1M gallons of radioactive water from Plymouth nuclear plant could be discharged into Cape Cod Bay
A million gallons of radioactive water could be discharged into Cape Cod Bay from the closed nuclear power plant in Plymouth.
The owner of the Pilgrim Nuclear Power Station, Holtec International, plans to remove the water from the reactor vessel and spent-fuel pool, according to Seth Pickering of the Massachusetts Department of Environmental Protection.
Pickering is a member of the state advisory panel reviewing the decommissioning of the power plant, and he spoke Monday during the panel’s regular meeting.
“Holtec has indicated that if it does discharge the radioactive water into Cape Cod Bay, it will be done in batches of approximately 20,000 gallons each,” he said.
The company holds a permit for discharge of water into the bay.
The permit bars Holtec from discharging common water pollutants but has no control over radioactive material, because radioactive substances are excluded from the definition of “pollutant” under the Clean Water Act, Pickering said.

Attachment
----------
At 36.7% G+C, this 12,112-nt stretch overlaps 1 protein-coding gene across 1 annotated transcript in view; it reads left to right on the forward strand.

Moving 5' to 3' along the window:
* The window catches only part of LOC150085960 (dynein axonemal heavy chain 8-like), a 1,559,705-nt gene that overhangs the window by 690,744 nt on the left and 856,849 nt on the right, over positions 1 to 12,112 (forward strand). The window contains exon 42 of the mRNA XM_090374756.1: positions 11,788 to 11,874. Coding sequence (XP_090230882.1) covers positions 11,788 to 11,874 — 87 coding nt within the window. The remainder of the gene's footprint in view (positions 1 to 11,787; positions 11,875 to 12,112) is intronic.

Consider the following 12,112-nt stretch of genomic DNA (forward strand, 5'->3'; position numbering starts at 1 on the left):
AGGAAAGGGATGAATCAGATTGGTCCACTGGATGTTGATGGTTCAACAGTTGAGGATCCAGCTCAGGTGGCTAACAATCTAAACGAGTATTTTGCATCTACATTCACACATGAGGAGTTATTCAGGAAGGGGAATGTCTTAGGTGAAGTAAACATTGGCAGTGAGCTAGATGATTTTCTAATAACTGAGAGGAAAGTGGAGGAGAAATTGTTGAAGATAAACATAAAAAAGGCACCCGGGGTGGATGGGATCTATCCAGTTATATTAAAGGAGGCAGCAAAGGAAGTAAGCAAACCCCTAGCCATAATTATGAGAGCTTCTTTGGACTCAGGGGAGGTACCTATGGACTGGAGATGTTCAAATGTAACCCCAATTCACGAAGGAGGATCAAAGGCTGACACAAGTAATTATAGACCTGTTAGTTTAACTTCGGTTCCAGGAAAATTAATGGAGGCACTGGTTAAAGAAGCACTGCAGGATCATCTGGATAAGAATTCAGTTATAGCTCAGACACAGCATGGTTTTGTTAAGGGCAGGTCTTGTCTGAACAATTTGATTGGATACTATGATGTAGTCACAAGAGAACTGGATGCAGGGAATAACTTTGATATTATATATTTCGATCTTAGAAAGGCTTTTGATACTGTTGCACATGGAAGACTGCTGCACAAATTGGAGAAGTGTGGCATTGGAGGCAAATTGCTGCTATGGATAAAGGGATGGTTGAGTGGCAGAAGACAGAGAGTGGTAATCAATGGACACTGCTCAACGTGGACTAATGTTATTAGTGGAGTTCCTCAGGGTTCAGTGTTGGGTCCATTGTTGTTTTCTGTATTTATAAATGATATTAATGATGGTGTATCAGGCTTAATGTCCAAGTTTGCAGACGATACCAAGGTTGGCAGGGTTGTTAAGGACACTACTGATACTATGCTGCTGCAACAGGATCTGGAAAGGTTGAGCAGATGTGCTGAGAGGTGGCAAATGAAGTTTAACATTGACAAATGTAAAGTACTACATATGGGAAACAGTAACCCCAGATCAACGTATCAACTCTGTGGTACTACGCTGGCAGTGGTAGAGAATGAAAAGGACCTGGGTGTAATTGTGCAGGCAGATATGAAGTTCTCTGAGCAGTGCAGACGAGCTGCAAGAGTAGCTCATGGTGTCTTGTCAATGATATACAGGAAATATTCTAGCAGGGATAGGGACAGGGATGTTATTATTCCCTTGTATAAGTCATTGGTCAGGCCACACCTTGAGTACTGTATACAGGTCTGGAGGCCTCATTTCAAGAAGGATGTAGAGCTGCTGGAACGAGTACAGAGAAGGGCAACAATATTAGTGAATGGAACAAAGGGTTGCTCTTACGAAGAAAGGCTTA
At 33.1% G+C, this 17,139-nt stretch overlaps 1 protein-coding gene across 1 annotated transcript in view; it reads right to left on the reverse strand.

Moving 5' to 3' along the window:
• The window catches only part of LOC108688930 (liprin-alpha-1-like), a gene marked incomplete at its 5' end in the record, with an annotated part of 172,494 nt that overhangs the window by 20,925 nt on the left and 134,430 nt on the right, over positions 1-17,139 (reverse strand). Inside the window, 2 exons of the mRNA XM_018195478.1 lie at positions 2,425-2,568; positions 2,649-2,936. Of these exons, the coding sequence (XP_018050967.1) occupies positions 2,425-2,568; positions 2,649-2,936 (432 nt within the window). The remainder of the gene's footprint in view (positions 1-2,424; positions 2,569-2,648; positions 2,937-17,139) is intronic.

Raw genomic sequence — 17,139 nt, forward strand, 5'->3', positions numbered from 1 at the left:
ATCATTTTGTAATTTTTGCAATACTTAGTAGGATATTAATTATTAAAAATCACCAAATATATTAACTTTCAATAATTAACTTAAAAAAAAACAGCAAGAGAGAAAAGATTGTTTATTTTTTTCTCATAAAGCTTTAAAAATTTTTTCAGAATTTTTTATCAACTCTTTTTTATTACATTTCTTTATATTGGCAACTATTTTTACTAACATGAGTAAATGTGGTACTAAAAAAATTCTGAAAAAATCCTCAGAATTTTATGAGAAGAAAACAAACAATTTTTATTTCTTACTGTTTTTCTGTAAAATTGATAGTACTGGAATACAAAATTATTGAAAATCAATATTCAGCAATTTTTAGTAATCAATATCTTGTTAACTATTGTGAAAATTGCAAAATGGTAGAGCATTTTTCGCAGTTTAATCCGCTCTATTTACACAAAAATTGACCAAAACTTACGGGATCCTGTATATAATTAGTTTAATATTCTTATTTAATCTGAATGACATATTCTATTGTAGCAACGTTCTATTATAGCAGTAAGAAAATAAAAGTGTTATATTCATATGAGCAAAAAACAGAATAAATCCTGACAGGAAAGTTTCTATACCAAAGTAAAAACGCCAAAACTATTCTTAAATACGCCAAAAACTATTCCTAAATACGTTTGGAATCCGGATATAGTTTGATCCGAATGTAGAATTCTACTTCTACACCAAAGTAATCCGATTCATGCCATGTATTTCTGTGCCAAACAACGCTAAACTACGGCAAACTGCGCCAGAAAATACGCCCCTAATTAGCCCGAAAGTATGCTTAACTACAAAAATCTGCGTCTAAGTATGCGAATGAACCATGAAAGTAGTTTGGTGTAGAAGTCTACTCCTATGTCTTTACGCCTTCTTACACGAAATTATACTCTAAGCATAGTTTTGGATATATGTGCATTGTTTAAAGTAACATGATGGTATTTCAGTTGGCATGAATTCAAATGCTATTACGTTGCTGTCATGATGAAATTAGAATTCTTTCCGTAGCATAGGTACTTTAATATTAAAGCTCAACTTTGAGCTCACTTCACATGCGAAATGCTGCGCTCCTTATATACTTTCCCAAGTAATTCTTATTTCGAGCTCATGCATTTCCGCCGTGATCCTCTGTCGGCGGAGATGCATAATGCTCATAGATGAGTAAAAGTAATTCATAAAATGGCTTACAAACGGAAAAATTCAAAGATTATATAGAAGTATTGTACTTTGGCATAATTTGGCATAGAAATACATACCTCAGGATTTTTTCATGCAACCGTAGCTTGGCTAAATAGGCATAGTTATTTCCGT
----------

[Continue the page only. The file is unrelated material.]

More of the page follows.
Instead, they are controlled by the Nuclear Regulatory Commission.
The company would have to submit a formal dewatering plan for state and federal review, he said.
John Moylan, site vice president for Holtec, said discharge into the bay is one of several disposal options the company is considering.
Holtec representatives wouldn’t say which options are most likely; other disposal methods include storage, trucking to another location, and evaporation.
Work to remove components from under the water will continue until at least the fall of next year, Moylan said, “and at that point, the site will make a decision on disposition of that water. And we have many paths and processes we can invoke. We haven't finalized that yet.”
Meanwhile, 70 employees at the power station will lose their jobs come Jan. 1. The staff reduction is part of the ongoing decommissioning of the Plymouth plant, which closed in 2019.
Holtec held a job fair last week to try to help those who don’t plan to retire.
By Dec. 10, the company expects to finish removing used nuclear fuel assemblies from underwater storage and placing them in steel-reinforced concrete drums, known as casks. Each weighs 150 tons.
The fuel will remain on the Plymouth site indefinitely.